According to HSBC's Future of Retirement Report of 2013 titled "Life After Work," the elderly of Australia leave the highest amount of inheritance to their children as compared to other 15 countries in the world.
The survey asked retirees how much money people are expecting to leave their children and the average Australians surveyed said that they will possibly leave $A578,673.
Singapore landed second with people surveyed saying they will likely leave $A427,695 and Britain landed third with people surveyed saying they will leave $A327,596 as inheritance.
"The report explores key retirement issues including transitioning into retirement, ensuring an adequate post-retirement income, leaving a legacy for future generations and achieving later life aspirations. It also includes some practical steps that people can take to help secure a more comfortable retirement. In this report we can see how a new retirement landscape is slowly emerging. The desire to live a full life after work can be seen in the widely held aspirations for healthyand prosperous retirement. People also aspire to leave a positive financial legacy for their children and grandchildren, during retirement and through inheritances," Simon Williams, Group Head of Wealth Management, HSBC, explained.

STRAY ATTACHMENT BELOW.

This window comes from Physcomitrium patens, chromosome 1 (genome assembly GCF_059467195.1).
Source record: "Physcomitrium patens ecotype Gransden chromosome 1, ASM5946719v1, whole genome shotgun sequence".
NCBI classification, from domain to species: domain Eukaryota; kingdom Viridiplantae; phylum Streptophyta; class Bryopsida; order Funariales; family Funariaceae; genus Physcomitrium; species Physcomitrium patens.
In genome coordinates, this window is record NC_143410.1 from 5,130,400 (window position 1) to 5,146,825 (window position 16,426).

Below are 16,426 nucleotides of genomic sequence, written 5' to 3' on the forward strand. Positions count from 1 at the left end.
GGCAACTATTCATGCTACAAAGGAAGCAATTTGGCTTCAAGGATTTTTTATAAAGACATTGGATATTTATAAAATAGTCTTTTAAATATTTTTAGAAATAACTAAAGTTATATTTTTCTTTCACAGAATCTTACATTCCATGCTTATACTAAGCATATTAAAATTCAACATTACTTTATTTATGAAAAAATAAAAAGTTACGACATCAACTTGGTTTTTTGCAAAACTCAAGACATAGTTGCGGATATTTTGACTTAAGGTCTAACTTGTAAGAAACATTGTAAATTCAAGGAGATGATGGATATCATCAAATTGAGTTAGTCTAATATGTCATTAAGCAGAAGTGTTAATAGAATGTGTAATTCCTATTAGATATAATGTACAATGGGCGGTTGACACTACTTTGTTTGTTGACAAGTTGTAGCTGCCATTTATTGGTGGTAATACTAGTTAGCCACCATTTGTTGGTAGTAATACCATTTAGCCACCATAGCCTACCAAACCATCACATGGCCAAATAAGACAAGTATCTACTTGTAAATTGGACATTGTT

"It's good to see that, even in these tough times, parents plan to leave an inheritance to their children. However, it is vital that people do not rely on these potential windfalls to fund their retirement. Whatever their good intentions, parents may face their own unexpected hurdles and require the money to fund other things such as their own medical and nursing care in later life," according to Cristine Foyster, head of wealth development at HSBC UK.
The report was written by the Cicero Group.
In order to come up with the comprehensive report, 16,000 people were surveyed from Australia, Brazil, Canada, China, Egypt, France, Hong Kong, India, Malaysia, Mexico, Singapore, Taiwan, United Arab Emirates, United Kingdom and the United States in the period between July 2012 to April of 2013.
To contact the editor, e-mail: